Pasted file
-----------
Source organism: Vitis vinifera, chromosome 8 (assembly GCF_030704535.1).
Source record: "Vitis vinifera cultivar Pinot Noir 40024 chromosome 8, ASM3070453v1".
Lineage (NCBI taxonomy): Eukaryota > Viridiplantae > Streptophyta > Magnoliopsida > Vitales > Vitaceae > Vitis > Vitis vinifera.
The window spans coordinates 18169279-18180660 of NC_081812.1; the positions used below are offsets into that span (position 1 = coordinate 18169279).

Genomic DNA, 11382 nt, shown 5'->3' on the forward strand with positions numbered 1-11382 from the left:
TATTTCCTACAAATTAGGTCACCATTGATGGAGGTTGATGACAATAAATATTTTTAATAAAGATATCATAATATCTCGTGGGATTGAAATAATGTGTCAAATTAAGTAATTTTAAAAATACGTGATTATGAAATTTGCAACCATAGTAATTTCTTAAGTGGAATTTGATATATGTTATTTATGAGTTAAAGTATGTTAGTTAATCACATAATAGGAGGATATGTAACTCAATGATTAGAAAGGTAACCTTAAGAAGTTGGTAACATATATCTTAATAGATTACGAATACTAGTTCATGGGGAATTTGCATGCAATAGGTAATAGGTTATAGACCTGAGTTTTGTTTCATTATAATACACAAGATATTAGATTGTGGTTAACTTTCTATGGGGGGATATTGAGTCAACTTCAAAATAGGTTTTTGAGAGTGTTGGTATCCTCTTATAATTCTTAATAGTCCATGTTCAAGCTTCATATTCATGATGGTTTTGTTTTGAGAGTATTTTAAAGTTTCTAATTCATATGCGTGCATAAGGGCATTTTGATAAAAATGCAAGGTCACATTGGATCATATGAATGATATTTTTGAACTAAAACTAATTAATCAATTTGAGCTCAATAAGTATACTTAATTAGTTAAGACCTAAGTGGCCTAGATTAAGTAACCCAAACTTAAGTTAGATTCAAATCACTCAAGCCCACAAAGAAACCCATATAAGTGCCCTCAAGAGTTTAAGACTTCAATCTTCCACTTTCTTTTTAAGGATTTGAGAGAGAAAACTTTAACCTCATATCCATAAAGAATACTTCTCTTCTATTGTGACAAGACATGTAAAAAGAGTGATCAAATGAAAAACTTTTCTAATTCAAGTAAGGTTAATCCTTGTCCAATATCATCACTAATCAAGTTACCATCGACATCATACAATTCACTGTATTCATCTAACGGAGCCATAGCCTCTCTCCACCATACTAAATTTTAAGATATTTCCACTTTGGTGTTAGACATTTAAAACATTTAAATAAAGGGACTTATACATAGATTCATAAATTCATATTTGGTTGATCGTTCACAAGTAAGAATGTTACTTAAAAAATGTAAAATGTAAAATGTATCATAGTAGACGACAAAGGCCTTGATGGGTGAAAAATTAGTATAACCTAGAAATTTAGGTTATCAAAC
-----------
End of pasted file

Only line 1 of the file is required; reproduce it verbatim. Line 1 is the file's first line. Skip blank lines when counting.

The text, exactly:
Source organism: Vitis vinifera, chromosome 8 (assembly GCF_030704535.1).